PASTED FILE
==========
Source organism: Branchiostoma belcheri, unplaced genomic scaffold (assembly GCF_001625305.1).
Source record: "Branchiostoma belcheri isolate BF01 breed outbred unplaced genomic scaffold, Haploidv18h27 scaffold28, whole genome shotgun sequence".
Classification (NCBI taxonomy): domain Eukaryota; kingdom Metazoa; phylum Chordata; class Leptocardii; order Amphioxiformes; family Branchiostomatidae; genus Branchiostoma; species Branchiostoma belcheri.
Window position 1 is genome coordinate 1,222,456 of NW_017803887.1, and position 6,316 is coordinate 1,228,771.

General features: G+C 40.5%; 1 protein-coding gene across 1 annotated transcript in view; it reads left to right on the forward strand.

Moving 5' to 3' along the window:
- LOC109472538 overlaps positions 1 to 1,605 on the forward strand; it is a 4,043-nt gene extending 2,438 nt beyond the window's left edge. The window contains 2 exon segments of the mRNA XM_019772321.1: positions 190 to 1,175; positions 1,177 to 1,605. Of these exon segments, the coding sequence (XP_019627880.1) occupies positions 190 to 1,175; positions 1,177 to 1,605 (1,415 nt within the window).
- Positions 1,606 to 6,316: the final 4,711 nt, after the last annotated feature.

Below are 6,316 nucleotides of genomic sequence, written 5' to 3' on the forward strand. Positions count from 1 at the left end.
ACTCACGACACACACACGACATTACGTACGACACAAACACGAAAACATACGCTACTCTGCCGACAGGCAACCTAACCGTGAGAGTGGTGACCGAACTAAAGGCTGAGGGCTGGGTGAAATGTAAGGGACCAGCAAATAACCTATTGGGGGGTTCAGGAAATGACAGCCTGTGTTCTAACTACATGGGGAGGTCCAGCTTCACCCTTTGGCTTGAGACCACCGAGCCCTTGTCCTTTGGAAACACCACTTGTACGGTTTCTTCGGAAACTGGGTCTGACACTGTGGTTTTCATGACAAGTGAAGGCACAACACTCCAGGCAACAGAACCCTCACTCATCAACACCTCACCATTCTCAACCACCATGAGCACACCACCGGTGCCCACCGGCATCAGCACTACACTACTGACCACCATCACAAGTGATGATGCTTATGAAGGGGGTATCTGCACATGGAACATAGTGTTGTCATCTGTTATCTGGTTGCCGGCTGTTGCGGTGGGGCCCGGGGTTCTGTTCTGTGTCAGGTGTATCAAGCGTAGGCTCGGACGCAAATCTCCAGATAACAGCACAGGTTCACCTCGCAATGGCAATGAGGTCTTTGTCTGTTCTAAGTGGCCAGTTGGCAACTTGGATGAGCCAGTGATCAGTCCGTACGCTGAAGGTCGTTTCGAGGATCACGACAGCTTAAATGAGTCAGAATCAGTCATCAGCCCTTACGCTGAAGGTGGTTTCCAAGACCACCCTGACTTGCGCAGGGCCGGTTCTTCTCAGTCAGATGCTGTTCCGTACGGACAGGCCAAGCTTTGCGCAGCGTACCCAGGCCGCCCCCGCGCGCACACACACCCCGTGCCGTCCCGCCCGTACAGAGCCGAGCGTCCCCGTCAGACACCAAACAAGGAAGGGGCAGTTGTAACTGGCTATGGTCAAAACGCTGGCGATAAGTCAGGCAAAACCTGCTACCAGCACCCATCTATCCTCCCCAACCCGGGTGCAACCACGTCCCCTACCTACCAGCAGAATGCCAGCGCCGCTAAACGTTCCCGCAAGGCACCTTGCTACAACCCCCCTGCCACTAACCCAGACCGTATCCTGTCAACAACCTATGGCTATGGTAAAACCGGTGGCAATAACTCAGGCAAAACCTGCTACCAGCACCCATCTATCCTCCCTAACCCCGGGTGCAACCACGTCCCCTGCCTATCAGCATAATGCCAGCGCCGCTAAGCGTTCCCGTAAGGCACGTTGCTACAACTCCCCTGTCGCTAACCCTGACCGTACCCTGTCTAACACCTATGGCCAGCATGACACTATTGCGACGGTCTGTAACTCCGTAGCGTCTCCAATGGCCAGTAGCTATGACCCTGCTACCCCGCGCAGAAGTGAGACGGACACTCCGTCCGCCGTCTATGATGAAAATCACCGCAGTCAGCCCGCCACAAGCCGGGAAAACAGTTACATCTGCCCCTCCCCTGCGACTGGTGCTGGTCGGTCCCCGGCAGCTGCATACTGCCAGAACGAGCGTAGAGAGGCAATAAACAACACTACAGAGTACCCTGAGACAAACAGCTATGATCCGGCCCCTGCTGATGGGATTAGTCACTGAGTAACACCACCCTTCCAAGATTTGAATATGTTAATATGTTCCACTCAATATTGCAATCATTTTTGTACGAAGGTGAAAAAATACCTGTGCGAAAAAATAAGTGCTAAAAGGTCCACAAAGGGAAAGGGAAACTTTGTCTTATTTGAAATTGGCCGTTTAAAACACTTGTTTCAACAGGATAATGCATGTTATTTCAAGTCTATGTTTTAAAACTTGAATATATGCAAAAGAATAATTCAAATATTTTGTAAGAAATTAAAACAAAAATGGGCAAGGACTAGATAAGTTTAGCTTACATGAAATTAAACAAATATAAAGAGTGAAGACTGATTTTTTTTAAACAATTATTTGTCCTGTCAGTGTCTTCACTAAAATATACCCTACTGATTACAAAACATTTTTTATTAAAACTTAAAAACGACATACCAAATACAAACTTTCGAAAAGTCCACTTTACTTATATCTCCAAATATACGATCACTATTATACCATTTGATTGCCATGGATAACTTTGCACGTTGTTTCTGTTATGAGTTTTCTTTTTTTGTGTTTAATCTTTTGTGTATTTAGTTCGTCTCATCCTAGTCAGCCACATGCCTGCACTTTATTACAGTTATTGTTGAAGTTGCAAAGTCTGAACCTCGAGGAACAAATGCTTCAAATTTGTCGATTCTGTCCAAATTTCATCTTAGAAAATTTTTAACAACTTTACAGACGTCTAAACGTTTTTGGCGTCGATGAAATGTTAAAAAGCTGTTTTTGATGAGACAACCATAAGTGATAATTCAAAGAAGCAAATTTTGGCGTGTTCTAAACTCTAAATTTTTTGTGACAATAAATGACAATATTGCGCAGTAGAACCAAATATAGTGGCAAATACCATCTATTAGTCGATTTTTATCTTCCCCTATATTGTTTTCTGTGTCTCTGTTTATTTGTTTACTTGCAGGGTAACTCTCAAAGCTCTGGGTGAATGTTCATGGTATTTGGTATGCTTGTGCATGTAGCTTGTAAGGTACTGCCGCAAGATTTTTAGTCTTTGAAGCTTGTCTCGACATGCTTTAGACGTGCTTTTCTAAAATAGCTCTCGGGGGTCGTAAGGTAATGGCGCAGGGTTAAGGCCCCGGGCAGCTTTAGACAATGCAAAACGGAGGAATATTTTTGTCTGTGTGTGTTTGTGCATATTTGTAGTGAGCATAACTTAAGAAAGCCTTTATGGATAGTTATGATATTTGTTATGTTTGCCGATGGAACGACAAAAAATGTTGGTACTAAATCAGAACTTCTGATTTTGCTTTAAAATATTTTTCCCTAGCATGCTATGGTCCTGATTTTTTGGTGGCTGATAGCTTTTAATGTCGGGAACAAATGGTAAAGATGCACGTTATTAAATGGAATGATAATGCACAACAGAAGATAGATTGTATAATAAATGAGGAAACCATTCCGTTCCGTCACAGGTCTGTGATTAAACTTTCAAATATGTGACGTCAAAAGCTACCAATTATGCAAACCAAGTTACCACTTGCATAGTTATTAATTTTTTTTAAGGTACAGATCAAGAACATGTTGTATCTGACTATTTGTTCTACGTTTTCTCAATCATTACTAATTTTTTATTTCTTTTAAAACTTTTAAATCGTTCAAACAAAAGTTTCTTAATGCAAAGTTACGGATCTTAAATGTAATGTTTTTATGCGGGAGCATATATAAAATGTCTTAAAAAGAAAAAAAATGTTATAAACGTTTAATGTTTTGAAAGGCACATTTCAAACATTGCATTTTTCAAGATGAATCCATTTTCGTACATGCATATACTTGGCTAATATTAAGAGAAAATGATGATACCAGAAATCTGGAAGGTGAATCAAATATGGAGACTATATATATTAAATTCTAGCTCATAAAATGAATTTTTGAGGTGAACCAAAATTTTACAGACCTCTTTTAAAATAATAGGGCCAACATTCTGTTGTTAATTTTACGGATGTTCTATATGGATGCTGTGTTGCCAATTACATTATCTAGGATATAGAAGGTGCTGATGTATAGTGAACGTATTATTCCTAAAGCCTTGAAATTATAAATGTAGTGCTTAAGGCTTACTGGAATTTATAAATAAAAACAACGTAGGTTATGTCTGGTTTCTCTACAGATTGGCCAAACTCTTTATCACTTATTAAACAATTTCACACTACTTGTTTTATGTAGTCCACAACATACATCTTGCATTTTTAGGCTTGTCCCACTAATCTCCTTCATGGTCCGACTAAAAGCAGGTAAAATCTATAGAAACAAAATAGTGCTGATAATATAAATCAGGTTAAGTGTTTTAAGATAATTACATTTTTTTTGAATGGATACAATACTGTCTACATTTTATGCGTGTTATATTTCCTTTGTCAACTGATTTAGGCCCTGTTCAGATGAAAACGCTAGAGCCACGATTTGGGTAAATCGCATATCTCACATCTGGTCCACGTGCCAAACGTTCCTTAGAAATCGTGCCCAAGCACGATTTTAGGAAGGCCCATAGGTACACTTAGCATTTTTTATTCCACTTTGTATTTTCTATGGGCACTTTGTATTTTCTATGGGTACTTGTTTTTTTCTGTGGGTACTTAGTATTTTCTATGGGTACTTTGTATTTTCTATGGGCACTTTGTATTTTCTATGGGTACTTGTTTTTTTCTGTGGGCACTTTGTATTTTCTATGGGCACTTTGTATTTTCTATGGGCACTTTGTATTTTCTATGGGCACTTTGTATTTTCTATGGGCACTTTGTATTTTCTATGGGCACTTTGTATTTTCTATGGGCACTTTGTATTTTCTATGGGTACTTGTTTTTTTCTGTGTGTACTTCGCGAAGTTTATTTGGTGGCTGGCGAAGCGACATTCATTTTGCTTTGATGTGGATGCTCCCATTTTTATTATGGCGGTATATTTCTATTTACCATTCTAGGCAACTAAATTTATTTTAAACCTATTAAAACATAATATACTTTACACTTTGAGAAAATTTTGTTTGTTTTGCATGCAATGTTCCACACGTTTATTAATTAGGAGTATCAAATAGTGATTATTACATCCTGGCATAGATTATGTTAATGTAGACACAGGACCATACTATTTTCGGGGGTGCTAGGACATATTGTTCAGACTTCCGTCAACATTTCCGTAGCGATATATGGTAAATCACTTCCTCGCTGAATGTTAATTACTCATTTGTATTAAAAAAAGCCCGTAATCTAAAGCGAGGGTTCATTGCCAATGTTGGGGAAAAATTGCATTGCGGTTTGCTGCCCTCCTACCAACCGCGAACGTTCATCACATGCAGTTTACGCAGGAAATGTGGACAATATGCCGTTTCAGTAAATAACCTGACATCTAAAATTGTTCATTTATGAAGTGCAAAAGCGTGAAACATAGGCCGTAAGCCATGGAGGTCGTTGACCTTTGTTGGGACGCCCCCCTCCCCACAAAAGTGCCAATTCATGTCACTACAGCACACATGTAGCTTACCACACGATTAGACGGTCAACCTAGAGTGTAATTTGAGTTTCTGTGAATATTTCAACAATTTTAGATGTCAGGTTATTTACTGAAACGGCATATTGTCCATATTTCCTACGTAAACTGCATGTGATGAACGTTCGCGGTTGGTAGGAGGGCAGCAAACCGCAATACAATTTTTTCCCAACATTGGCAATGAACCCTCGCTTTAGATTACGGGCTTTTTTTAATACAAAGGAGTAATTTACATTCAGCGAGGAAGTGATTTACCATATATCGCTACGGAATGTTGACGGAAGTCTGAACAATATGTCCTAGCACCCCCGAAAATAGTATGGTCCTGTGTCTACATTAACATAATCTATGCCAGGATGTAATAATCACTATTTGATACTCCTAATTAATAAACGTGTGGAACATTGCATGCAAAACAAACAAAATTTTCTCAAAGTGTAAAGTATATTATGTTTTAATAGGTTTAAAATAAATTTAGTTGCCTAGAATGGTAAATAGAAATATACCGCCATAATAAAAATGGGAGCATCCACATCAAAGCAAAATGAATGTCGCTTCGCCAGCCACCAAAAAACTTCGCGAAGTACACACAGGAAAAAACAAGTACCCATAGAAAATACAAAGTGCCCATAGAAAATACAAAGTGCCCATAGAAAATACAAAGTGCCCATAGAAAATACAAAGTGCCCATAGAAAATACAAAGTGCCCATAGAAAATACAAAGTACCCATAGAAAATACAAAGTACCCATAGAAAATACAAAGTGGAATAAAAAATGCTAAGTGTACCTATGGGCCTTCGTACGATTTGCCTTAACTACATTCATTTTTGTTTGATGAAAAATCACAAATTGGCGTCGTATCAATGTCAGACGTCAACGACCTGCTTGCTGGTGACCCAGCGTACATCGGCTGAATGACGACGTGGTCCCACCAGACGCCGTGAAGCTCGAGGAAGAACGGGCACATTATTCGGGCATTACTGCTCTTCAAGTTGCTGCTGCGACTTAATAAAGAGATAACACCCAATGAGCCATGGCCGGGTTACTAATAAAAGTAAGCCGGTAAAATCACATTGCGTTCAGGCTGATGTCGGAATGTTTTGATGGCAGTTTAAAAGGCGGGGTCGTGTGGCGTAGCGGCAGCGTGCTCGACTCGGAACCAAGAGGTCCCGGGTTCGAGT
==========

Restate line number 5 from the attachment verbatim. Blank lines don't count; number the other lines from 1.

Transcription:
General features: G+C 40.5%; 1 protein-coding gene across 1 annotated transcript in view; it reads left to right on the forward strand.